I’ve recently been reading Thinking, Fast and Slow by Daniel Kahneman, a book that’s filled with many rich examples of the biases in our thinking and examines the concept of judgment through many illustrative experiments. I’ll perhaps write a longer post on the book at some point, but the book was particularly relevant in the context of a conversation I had with a friend recently.
This friend has spent the past year trying to build his own startup, and ultimately never did find true product-market fit. So, he recently took the difficult decision to shut his service down and begin looking for a job. Over coffee, we talked about the various opportunities he was evaluating, among which were a number of startups, and it struck me how much of our decision to accept a given job offer is intuition based – something Kahneman would call System 1 thinking.
When I joined my first startup in 2009, I left an enterprise software company where, by most measures, I was making a good living. However, having always wanted to start my own company, I figured a good first step would be to work for a startup and experience what it was like to build a company from the ground up. Over 3.5 years, I of course learned a lot, and while the company did quite well, it was by no means the billion dollar entity upon which I’d originally evaluated it.
In fact, my original evaluation was along the lines of;
- Do I agree with the founders’ thesis of the market they’re going after?
- Do I believe the founders & existing team have the ability to capture a significant percentage of that future market?
- Is the equity they’re offering me potentially life changing?*
- Is the salary they’re offering me enough to support my family?
- Is there an opportunity for me to grow?
*On the equity, I of course was painted the $1B potential future valuation by the founder, and that’s his prerogative. In fact, if he didn’t believe the potential was huge, then why do it in the first place, right? However, I figured that even discounting his enthusiasm by 75%, I’d still make out pretty good. Superficial evaluation, I know…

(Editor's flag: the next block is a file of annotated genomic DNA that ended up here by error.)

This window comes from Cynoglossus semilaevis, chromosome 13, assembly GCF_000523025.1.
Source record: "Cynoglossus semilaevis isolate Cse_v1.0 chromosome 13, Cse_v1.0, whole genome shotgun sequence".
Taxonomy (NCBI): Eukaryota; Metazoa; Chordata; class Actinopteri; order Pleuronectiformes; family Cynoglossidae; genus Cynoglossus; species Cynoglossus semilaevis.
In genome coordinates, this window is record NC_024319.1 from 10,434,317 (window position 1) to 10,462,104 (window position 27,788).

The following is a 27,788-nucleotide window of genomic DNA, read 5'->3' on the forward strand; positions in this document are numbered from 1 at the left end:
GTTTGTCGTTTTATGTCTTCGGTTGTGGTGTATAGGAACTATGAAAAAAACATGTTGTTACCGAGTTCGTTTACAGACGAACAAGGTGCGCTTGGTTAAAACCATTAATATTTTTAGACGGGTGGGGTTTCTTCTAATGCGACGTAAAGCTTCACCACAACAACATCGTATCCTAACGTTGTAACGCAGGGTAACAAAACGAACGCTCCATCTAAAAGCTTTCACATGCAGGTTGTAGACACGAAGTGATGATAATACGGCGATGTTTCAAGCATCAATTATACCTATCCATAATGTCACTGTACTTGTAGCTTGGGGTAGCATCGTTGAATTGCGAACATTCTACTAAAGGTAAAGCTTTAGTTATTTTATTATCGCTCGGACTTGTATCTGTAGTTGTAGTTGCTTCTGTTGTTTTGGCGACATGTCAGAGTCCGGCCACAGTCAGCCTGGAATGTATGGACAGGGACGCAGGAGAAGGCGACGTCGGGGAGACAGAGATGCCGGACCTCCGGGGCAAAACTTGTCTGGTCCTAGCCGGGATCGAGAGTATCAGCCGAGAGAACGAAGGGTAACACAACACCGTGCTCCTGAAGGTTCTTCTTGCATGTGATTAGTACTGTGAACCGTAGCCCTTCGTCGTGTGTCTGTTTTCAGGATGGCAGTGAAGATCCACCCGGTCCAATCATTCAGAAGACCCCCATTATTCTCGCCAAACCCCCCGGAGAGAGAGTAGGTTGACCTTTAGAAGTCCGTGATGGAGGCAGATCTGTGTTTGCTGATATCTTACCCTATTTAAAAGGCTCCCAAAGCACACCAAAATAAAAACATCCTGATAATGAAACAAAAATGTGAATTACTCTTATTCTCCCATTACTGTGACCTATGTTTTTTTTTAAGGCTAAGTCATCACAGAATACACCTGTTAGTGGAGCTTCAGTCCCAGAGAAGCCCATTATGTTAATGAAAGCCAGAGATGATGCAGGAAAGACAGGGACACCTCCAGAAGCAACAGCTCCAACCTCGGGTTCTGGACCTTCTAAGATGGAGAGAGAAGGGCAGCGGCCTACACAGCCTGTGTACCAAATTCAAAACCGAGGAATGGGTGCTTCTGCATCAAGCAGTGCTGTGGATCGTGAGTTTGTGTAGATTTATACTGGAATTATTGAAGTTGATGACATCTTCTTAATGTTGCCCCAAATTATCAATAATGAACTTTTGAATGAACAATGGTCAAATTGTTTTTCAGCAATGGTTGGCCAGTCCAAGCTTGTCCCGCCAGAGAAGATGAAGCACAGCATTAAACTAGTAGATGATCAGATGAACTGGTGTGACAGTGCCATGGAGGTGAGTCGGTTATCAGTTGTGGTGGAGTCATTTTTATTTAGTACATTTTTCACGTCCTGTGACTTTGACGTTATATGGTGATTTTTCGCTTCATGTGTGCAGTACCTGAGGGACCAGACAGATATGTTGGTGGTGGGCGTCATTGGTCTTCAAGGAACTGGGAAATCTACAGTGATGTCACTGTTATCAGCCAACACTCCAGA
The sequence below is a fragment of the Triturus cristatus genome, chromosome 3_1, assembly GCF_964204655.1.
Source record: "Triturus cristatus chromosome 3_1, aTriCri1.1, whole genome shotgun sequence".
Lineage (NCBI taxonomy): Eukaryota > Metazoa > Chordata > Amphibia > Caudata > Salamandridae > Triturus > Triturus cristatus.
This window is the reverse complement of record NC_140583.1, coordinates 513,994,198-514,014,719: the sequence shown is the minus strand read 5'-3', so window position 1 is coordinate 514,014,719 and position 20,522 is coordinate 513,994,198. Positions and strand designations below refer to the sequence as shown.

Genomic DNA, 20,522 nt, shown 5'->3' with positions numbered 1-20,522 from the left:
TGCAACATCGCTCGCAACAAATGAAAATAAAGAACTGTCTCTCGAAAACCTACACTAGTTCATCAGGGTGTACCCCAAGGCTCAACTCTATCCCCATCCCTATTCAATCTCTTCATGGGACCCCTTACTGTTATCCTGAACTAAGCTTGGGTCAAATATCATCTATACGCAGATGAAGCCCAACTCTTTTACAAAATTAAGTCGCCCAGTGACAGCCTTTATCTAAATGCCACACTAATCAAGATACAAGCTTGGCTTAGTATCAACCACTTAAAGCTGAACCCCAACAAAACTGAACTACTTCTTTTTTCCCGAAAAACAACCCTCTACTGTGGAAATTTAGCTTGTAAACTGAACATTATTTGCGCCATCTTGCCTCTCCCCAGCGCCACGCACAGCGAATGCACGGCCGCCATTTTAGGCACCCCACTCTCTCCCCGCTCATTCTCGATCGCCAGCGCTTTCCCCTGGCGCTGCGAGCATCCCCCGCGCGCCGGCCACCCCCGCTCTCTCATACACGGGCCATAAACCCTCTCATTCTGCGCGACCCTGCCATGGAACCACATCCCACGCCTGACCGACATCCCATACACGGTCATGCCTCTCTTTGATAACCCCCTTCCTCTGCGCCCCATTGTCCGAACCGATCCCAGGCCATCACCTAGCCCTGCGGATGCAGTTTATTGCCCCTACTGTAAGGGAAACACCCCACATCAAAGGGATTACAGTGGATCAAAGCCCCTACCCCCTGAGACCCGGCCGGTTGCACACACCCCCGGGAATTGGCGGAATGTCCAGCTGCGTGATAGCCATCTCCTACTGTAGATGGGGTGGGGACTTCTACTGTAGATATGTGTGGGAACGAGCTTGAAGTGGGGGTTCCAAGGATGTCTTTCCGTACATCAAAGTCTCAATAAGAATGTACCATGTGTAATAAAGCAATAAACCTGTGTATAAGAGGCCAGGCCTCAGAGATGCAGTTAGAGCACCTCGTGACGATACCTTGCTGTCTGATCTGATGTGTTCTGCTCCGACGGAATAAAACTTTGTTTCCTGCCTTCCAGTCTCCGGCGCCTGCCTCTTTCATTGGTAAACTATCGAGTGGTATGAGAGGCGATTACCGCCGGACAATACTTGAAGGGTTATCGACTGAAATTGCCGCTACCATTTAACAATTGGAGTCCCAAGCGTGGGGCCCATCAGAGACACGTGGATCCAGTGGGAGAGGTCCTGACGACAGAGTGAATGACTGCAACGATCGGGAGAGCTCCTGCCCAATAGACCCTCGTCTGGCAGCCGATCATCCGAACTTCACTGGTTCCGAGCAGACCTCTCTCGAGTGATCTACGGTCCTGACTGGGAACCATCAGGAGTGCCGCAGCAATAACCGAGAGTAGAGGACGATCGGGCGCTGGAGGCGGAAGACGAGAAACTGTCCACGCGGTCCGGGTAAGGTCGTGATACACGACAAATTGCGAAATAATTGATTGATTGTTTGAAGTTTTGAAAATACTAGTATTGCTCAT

Having now been through the startup wringer a couple of times and yet to experience massive success, here’s how I might consider future startup opportunities;
- Only 35% of small businesses survive for five years
- 7% of Y-Combinator companies over the past five years have sold or are worth > $40MM (37 out of 511)
- Kahneman cites a survey of American entrepreneurs who estimated the average chance of success for a business like theirs at 60% (81% of those entrepreneurs estimated their odds of success at 7 out of 10 or higher, and 33% of those entrepreneurs estimated their chance of failing was zero!!)
Given that, let’s assume that you’re thinking of joining a startup in a senior role and you’re being offered 1% equity (for simplicity’s sake). Now, while it might be tempting to think that your opportunity is the $1B exit the founding CEO insisted was possible * 1% equity = $10MM, Kahneman’s book offers an abundance of evidence of people’s over-confident estimates. Don’t let yourself be one of his statistics! Even taking the optimistic Y-Combinator outcome, would you be willing to accept a 7% chance of making $400K?
However, as Henry Blodget astutely points out in his article, that 7% number is only part of the picture. Those are the companies that were actually accepted to Y-Combinator. The Y-Combintor acceptance rate is said to be 3%. So, your odds of success are now more like 3% * 7% = 0.2%
So, are you willing to leave your current job for a 0.2% shot at $400K? Oh, and keep in mind that’s a future $400K. The average successful, VC funded exit can take more than 10 years. So, that $400K is actually worth more like $185K in today’s dollars assuming an 8% annual return over the next 10 years…
The journey can of course be rewarding in a professional sense, but so too should the financial outcome. Personally, I concluded a while back that the only game worth playing in the startup world these days is one where the startup is my own…